My niece, Laura, loaned me a book for a long plane ride I had ahead of me, and it’s probably not a book I would have picked up on my own. But I’m glad it was my traveling companion! It is based on the historical story of the siege of Masada 2000 years ago, where a group of exiled Jews hold out against the Romans in a stronghold built by Herod. In the writings of Josephus, he reports that of the hundreds that lived there, only 4 women and 1 child survived. Intrigued by that fact and by the story told her by her “great-great grandmothers of ancient Israel” when she visited the site, Alice Hoffman crafts a story of 4 women who are dove keepers in the stronghold in 70 years B.C.E.

The story of the 4 women and how their lives intertwine is so compelling, stretching and wrenching that I could feel it in my bones. It is a story for that part of all of us that is fierce, independent and resilient, even if it has not been tested as these women were. The culture of this Jewish exile group taught me much about the repression of women at that time. It’s not a story that surprises, as in many ways, it persists–the idea of women as property, as second class, as not as capable as a man, as feared for their intuition, as objects of sexual desire. And yet the author’s research into the specifics of this arc of history is so detailed and intriguing, while her imagination invoked in the fictional storytelling is lush, raw, tender, and bloody. These women are sensual and jealous lovers, disguised warriors, spell casters, tigress protectors of their offspring and survivors of genocide. I closed the book feeling a stirring of that feminine power and resiliency within me and all women. I loved the story of these four women–and yet wished I could know the real story of the 4 that survived the siege and why. (Published by Scribner’s, 2011.)

Resurrecting Easter

In some churches of the Christian tradition, the year is divided up into seasons reflecting the life of Christ. Each season has a color and an emphasis and is called the liturgical calendar.  I have lived by this calendar in parallel with the Gregorian calendar for most of my life. The high point of the liturgical year is Easter Sunday, and the seven weeks that follow are called the Easter season. It’s Easter season now until June 9th when then Pentecost is celebrated. The color of the Easter season is white. 

Easter sunrise, April 21, 2019

It was a strange Easter this year as I sat on a mountain top at the end of Angel’s Palace trail in Kodachrome State Park in southern Utah— far from attending any church service to honor Christ rising from the dead to save us from our sins. And yet it was a sacred morning as I sat to meditate and listen and reflect on how I came to be in that very spot and not in a pew.

I remember how deeply I could once feel the joy of Easter morning. This new beginning, this amazing grace, this time where anything could happen. I could say with happiness, “He is risen! He is risen indeed!” and sense the long lineage of Christians who have celebrated Easter morning and the freedom it proclaimed. I helped arrange the Easter lilies, assisted with the service by reading the scripture or helped write an Easter skit. And I had prepared for this day by attending all the Lenten services for the 40 days prior and had dedicated a part of my time and life to remembering Jesus on his way to Gethsemane. Truth be told, I inwardly scorned all the emphasis on eggs and bunnies.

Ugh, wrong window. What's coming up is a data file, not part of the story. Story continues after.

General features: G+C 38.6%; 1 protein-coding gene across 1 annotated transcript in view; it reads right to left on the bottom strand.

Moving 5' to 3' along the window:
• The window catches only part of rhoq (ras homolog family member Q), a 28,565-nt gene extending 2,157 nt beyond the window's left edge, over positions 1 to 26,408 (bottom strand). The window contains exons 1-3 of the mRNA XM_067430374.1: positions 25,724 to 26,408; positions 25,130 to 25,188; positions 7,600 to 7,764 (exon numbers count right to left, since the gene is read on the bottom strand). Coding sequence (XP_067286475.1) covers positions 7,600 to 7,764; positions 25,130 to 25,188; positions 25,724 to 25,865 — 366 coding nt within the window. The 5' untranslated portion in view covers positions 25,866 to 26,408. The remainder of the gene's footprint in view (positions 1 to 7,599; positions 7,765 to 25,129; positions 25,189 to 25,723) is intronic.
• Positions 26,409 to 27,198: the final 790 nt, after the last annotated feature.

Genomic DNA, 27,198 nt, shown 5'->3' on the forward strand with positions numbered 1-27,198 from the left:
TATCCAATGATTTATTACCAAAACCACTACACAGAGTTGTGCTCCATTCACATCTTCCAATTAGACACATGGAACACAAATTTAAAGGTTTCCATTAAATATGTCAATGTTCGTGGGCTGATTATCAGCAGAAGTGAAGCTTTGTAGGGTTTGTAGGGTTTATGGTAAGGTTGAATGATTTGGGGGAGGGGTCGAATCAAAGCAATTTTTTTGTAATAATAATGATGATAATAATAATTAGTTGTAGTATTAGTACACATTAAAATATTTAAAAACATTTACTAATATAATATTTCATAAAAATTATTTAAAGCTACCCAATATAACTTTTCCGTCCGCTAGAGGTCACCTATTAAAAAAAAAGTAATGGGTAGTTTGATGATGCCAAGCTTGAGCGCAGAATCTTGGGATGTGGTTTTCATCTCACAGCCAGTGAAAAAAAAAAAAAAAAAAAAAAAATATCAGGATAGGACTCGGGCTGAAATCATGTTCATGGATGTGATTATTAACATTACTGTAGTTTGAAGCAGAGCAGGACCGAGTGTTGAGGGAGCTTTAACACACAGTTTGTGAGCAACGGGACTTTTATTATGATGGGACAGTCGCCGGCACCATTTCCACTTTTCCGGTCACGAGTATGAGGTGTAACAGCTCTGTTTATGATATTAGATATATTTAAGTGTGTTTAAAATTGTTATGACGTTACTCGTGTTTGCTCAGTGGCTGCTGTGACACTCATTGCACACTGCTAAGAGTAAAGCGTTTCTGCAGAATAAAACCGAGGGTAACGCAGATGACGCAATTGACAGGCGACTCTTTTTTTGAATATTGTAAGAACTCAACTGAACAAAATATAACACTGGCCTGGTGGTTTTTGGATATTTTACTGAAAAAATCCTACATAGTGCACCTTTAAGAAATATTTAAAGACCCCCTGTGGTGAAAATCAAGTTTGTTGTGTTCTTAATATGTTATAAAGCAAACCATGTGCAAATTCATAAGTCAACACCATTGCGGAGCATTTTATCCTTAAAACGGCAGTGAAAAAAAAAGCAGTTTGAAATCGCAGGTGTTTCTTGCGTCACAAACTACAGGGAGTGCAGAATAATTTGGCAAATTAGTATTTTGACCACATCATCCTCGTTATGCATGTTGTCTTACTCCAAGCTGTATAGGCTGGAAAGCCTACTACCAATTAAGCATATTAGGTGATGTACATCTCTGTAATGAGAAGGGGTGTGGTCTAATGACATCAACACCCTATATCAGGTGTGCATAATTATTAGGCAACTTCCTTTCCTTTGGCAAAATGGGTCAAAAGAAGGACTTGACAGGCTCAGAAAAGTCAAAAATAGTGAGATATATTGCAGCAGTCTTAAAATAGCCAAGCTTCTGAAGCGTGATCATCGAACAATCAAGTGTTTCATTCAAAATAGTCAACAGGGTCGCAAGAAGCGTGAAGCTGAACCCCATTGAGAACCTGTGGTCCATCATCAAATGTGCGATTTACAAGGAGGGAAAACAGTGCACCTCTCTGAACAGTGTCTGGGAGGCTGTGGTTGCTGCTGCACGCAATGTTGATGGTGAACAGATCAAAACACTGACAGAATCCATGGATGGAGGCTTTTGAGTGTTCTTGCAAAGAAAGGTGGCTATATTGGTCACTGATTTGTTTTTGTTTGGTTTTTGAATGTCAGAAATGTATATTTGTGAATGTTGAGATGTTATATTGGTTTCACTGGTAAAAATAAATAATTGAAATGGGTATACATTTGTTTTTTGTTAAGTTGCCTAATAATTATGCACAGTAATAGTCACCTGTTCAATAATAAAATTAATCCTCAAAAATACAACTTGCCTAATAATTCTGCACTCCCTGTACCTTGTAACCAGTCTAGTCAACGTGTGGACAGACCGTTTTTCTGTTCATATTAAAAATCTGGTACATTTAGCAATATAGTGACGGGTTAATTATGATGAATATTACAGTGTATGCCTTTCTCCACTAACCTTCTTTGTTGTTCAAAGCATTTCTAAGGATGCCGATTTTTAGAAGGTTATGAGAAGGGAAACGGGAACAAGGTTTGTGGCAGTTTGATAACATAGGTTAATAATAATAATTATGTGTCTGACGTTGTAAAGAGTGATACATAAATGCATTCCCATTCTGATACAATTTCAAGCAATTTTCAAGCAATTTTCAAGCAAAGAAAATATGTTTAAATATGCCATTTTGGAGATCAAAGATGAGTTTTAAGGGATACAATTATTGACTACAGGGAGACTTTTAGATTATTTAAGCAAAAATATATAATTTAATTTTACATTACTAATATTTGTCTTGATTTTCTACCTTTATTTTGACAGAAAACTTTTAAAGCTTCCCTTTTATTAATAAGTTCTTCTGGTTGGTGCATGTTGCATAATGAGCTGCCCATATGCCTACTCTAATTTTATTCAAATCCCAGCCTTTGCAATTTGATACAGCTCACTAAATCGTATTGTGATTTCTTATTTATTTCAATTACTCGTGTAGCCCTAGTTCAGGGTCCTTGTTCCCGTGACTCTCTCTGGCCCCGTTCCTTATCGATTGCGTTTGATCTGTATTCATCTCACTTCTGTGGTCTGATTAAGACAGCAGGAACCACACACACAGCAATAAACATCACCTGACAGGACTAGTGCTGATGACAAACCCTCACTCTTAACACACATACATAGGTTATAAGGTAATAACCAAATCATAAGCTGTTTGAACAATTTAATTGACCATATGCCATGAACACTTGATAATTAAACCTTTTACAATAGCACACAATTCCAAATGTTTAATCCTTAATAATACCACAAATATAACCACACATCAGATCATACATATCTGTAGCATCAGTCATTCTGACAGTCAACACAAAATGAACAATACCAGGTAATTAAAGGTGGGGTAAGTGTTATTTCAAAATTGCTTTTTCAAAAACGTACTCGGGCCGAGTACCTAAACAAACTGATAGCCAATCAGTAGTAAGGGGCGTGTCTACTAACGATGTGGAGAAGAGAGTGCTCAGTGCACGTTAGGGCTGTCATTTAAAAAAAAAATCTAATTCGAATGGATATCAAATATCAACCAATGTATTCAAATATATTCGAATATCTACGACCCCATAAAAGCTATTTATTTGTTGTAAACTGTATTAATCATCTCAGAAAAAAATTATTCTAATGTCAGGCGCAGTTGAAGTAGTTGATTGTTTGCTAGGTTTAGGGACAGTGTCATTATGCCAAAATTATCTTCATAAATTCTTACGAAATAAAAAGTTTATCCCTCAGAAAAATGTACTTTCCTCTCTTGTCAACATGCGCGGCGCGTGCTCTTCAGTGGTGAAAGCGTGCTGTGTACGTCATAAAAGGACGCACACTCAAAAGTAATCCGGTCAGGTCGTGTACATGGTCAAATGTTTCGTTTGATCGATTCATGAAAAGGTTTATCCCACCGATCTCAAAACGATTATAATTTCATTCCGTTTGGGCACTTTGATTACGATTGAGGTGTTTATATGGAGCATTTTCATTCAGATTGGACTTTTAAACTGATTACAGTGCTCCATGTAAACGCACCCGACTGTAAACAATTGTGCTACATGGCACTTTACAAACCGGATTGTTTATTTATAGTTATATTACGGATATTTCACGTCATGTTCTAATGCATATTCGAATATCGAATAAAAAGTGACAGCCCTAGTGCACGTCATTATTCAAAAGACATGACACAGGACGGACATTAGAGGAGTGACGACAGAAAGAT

This story was so important to me that I went to seminary, and for a time I was the one giving the Easter sermon and leading the service, sometimes three of them in one morning. I even remember how I judged those who  couldn’t seem to understand how significant this day was or only attended church on Christmas and Easter (we called them CEO’s, Christmas and Easter Only) as if maintaining some old tradition but not really caring about the story of the resurrection. 

And now I am almost mystified that I am that one who doesn’t go to church, even on Easter, the high point of the church year. I yearn to observe it in some way because the joy I felt all those years came from a place that recognized Truth in the story. Jesus was an Awakened One. While I can no longer reconcile the teaching that he died to save me from my sins, I also feel this Easter story is Truth and it goes deep to showing us that physical death is not the end of who we are. We are spirit in a physical body. And we are humans, learning we are all wrapped up in the Being of God while we walk on earth. I have always been fascinated by that long beautiful rambling sermon that Jesus gave to his disciples in the book of John just before he is arrested. He keeps repeating “So that they may be one, as we are one, I in them and you in me, that they may know that they are loved.”  

Resurrection means more to me now than the story of Christ rising from the dead; it means me awakening from the sleep that doesn’t remember who I am and who I was created to be. It’s a rising of True Self, before my ego was erected and fixed. It’s the resurrecting of the True story of who I take myself to be and how then I respond to knowing how close I am to God. 

 My Easter message given to me on that mountain top was on a path that was narrow, a little scary and one that made me very alert and awake to each footstep that I took. The message like the path requires that same alertness to not fall back into old patterns and ways of the world. Jesus’s words from that same sermon in John rose up—“to be in this world, but not of it.”  The very same words of my path in the Diamond Approach.

Looking back on my path..

 A poem by Rumi now thrums in my head: 

“The breezes at dawn have secrets to tell you.

Don’t go back to sleep. 

You must ask for what you really want.

Don’t go back to sleep!

People are going back and forth across the doorsill

where the two worlds touch. 

The door is round and open. 

Don’t go back to sleep.